My Thoughts: Have you ever just sat back and wondered what you'd get if you took a little contemporary, and then threw in some dinosaurs? Like, maybe, you're reading Twilight, and you're just so annoyed with Bella (because, let's face it, she does annoying things), that you kinda really want a dinosaur to come in and mix things up? I mean, who doesn't? While Hot Pterodactyl Boyfriend doesn't exactly fit that description, it definitely takes contemporary and takes some dinosaurs and creates this fantastically weird, and funny, novel. 

So, I think that one of my favourite things about this book is it's title. A) Because I finally learned how to spell Pterodactyl (I did that with my eyes closed but I'll never be able to prove it), and B) Who isn't going to immediately grab this book and go.... wait, what? Add that with the cover - which I love and it stands out so well on my book shelf - and you got yourself a winner at the book store. 

This definitely not a serious book - it's light, and funny, and a supremely quick read. I sat down to start reading, and I didn't stop until I was finished. It was one of those "I can't put this down because I have literally no idea where this story" is going type of deals.  The characters were funny enough, and definitely original. I particularly liked Sheils, I connected with her a weird amount (especially considering she falls in love... with you know... a literal dinosaur).
It held my interest the entire time, and even though I probably wouldn't re-read it, I'd recommend it to people with dry senses of humour. There's a lot of satirizing taking place, especially about the YA genre (their meeting gave me some Twilight feels), so if you're about that life, this is another good one to check out. 

Also, fellow Canadian's: this book is for you. It's one of those books that actually get the weird things us Canadian's say and do, and of course, there is a moose cameo. What more can you want? Dinosaurs and moose is all you need. 
Final Thoughts: Probably, no - definitely - the most original and unique book I've read this year. If you're intrigued by that description (and, I ask again, who isn't), definitely check this one out! 

Follow along with the rest of the tour here! 

*** Thanks again Simon & Schuster CA for having me be apart of this tour!*** 

7 March 2016

Review: The Time Traveler's Wife

Reviewer: Kelsey
Author: Audrey Niffenegger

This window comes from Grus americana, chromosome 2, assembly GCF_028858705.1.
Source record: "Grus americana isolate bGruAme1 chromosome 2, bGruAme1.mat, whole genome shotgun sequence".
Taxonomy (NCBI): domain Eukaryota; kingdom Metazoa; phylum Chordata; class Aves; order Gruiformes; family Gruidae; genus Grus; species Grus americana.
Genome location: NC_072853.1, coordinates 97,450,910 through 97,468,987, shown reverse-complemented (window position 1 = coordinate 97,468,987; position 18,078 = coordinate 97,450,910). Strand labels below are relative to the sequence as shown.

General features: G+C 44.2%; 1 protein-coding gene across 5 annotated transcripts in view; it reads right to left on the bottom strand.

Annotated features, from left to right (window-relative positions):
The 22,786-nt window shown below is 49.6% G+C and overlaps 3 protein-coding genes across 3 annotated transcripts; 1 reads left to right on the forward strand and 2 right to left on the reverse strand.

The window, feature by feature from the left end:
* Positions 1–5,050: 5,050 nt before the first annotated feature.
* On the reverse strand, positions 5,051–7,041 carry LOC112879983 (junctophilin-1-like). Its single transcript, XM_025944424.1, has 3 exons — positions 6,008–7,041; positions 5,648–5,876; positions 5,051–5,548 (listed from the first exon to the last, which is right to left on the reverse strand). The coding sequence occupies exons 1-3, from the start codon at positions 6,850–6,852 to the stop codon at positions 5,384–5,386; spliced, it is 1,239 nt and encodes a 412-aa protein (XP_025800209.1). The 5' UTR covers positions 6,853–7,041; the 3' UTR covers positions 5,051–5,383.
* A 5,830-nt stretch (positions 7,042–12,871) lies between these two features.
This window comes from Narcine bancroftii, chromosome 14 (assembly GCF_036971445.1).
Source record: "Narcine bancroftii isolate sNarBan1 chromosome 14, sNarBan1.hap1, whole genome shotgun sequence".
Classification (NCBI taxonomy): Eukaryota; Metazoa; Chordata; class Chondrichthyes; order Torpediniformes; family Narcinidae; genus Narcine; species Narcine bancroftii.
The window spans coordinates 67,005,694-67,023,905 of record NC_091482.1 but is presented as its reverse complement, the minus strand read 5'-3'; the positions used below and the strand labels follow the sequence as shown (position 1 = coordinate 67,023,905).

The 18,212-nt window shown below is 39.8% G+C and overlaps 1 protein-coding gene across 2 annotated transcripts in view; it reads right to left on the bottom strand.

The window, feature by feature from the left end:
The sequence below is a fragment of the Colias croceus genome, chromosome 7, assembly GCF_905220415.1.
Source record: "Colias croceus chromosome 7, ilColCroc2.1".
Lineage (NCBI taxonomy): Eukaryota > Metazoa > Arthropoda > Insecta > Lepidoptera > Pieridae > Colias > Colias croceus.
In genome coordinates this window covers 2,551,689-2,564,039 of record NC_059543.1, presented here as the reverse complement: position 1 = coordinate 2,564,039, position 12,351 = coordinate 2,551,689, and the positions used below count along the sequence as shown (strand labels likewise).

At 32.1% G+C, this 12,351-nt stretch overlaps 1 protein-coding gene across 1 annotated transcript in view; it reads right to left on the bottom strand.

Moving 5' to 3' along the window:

Format: Paperback 
Pages: 528
Rating: 8.5 out of 10 (I know we aren't supposed to do this half nonsense, sorry)

Summary (I use Goodreads all the time): Clare, a beautiful art student, and Henry, an adventuresome librarian, have known each other since Clare was 6 and Henry was 36, married when Clare 23 and Henry 31. Impossible but true. Because Henry unintentionally jumps in time, pulled to moments of emotional gravity, past and future. His experiences can be harrowing or amusing.

What I Think: This story was as unique as it seems. Now, I watch Doctor Who, so I understood some of the issues with time travelling but this book still hurt my head at times. It made me think way too much about the concerns one would have if they were to time travel. Can the future be changed when you are in the past or has it already happened? Try not to think too hard about it or you will be mad at me. I spent the whole novel thinking about it and it was killing me.

I knew something big had to happen near the end to the story and, because the whole story was about time travel, if you pay attention, you are able to find little bits of foreshadowing throughout the whole book and sort of put it together. Of course, I wasn't able to figure out how sad it would make me. It hurt. It hurt a lot. I might have teared up a little bit...or a lot...I'll never admit it. Since we are on the subject, I have to admit to you that I was exceedingly surprised by how much I enjoyed this novel. That sounds rude but I read it, almost, because it seemed like some cultural thing I had to take part in or something. I don't know but I didn't want to read it. I'm so glad I did. What an emotional rollercoaster.